After listening to what Mr. Sheffner said about music and art, I thought they were interesting, because their meaning depends on individuals. That is to say, they have many meanings. I think it’s important for children to watch abstract pictures and guess what they are, to broaden their views. Also, I noticed that when watching TV, we do not use our brain (do not imagine), so we are scolded if we watch it for hours.
- We continued reading and summarising chapter 2.
- Ms Takeuchi summarised pages 26-28, and told us something about pidgin English and creole languages.
- I suggested that a pidgin language might have developed after the second world war in Japan because of the large numbers of English-speaking soldiers stationed in Japan during the Occupation, and I was right! It has been dubbed “Bamboo English“. Another, English-based, pidgin was spoken in Japanese ports, such as Yokohama, in the 19th century.
- Ms. Suzuki summarised pages 29-30, and told us about Henry Rawlinson and Michael Ventris and Linear B.
- Ms Watanabe summarised pages 30-31, and will continue next time.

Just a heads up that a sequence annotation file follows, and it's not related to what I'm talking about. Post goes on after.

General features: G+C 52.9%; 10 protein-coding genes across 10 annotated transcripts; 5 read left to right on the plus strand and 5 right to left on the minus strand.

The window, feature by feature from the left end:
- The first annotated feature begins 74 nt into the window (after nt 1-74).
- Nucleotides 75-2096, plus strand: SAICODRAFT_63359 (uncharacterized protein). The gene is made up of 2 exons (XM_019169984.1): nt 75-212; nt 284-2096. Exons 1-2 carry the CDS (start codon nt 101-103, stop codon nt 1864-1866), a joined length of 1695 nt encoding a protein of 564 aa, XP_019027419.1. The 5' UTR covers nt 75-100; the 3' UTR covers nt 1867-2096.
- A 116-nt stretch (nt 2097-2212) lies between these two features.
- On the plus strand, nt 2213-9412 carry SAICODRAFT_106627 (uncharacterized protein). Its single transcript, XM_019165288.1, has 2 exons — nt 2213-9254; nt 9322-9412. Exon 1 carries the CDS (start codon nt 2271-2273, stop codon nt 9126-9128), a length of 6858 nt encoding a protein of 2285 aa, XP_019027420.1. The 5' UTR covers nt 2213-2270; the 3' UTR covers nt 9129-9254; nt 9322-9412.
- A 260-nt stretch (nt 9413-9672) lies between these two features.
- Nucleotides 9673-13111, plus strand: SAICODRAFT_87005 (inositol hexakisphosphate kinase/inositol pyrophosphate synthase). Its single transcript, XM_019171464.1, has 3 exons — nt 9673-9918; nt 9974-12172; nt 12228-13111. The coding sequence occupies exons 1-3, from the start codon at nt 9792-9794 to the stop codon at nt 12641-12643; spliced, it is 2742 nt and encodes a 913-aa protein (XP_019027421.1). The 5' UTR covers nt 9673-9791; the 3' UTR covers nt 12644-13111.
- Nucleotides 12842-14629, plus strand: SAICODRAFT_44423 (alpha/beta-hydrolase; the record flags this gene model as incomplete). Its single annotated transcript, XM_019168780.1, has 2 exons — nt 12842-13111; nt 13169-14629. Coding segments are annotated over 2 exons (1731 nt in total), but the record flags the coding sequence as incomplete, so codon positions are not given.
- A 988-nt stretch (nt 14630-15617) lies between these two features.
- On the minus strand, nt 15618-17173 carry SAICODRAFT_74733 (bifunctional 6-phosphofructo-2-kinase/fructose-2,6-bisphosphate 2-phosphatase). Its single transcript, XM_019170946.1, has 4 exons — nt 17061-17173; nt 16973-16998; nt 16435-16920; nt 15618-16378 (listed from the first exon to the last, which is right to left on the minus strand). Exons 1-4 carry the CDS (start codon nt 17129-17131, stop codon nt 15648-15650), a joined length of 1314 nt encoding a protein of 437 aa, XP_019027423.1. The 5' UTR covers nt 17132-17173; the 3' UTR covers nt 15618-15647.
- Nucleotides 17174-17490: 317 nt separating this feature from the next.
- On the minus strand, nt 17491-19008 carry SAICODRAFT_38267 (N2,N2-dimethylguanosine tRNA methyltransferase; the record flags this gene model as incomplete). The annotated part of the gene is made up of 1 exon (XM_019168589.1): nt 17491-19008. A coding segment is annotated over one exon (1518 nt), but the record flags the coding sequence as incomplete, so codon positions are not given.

- Is music a language? Is art a language? Language has been defined as “sound that communicates meaning”. In that case, perhaps music and art can be called language. British jazz guitarist John McLaughlin said
“How is it that everybody can understand and relate and enjoy music? Whether you come from this culture or that culture or any culture, it doesn’t matter. It’s wonderful. The true language of the human spirit is music.”
- Are Rorschach tests language?
- Painter and writer Jon Rappoport has written about creating new languages in order to break out of the limitations of language, which according to the Sapir-Whorf hypothesis, limits our thinking and feeling. Here are some quotes from Rappoport’s writing about language: Continue reading Research in English (Linguistics) A session 8: June 10th, 2011